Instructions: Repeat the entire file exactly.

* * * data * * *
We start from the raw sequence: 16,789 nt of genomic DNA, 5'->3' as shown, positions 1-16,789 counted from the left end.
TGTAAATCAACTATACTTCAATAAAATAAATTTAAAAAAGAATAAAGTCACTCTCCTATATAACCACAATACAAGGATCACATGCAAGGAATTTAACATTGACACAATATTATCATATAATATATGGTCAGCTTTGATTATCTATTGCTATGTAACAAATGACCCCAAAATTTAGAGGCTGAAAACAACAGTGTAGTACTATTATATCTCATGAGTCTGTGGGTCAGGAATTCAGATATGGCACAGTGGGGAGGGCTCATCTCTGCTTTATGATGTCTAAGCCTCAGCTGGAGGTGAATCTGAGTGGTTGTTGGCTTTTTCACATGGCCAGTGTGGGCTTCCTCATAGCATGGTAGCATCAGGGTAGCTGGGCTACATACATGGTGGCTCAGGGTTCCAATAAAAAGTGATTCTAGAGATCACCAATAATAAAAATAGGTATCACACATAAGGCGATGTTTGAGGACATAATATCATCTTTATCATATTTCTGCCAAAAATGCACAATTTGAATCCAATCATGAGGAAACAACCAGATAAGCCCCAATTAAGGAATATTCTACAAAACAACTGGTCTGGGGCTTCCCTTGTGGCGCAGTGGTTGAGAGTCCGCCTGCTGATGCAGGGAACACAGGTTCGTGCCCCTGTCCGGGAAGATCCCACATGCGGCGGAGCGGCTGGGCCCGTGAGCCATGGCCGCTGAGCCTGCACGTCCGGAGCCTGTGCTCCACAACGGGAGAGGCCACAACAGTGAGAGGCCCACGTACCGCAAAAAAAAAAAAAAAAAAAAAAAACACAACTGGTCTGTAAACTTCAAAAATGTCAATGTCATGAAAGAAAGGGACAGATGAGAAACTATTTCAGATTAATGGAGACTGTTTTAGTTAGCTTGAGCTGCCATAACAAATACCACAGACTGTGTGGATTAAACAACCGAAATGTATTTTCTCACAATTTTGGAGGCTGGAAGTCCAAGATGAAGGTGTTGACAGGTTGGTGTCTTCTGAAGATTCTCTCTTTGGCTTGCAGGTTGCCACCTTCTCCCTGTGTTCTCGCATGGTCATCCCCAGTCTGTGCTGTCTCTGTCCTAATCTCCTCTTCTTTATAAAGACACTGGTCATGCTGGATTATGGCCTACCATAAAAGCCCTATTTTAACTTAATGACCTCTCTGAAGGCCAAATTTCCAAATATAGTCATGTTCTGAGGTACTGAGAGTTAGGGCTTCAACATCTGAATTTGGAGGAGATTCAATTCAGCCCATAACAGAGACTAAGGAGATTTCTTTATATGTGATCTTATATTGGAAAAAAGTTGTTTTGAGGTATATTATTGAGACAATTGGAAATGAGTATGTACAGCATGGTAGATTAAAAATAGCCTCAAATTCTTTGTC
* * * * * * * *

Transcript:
We start from the raw sequence: 16,789 nt of genomic DNA, 5'->3' as shown, positions 1-16,789 counted from the left end.
TGTAAATCAACTATACTTCAATAAAATAAATTTAAAAAAGAATAAAGTCACTCTCCTATATAACCACAATACAAGGATCACATGCAAGGAATTTAACATTGACACAATATTATCATATAATATATGGTCAGCTTTGATTATCTATTGCTATGTAACAAATGACCCCAAAATTTAGAGGCTGAAAACAACAGTGTAGTACTATTATATCTCATGAGTCTGTGGGTCAGGAATTCAGATATGGCACAGTGGGGAGGGCTCATCTCTGCTTTATGATGTCTAAGCCTCAGCTGGAGGTGAATCTGAGTGGTTGTTGGCTTTTTCACATGGCCAGTGTGGGCTTCCTCATAGCATGGTAGCATCAGGGTAGCTGGGCTACATACATGGTGGCTCAGGGTTCCAATAAAAAGTGATTCTAGAGATCACCAATAATAAAAATAGGTATCACACATAAGGCGATGTTTGAGGACATAATATCATCTTTATCATATTTCTGCCAAAAATGCACAATTTGAATCCAATCATGAGGAAACAACCAGATAAGCCCCAATTAAGGAATATTCTACAAAACAACTGGTCTGGGGCTTCCCTTGTGGCGCAGTGGTTGAGAGTCCGCCTGCTGATGCAGGGAACACAGGTTCGTGCCCCTGTCCGGGAAGATCCCACATGCGGCGGAGCGGCTGGGCCCGTGAGCCATGGCCGCTGAGCCTGCACGTCCGGAGCCTGTGCTCCACAACGGGAGAGGCCACAACAGTGAGAGGCCCACGTACCGCAAAAAAAAAAAAAAAAAAAAAAAACACAACTGGTCTGTAAACTTCAAAAATGTCAATGTCATGAAAGAAAGGGACAGATGAGAAACTATTTCAGATTAATGGAGACTGTTTTAGTTAGCTTGAGCTGCCATAACAAATACCACAGACTGTGTGGATTAAACAACCGAAATGTATTTTCTCACAATTTTGGAGGCTGGAAGTCCAAGATGAAGGTGTTGACAGGTTGGTGTCTTCTGAAGATTCTCTCTTTGGCTTGCAGGTTGCCACCTTCTCCCTGTGTTCTCGCATGGTCATCCCCAGTCTGTGCTGTCTCTGTCCTAATCTCCTCTTCTTTATAAAGACACTGGTCATGCTGGATTATGGCCTACCATAAAAGCCCTATTTTAACTTAATGACCTCTCTGAAGGCCAAATTTCCAAATATAGTCATGTTCTGAGGTACTGAGAGTTAGGGCTTCAACATCTGAATTTGGAGGAGATTCAATTCAGCCCATAACAGAGACTAAGGAGATTTCTTTATATGTGATCTTATATTGGAAAAAAGTTGTTTTGAGGTATATTATTGAGACAATTGGAAATGAGTATGTACAGCATGGTAGATTAAAAATAGCCTCAAATTCTTTGTC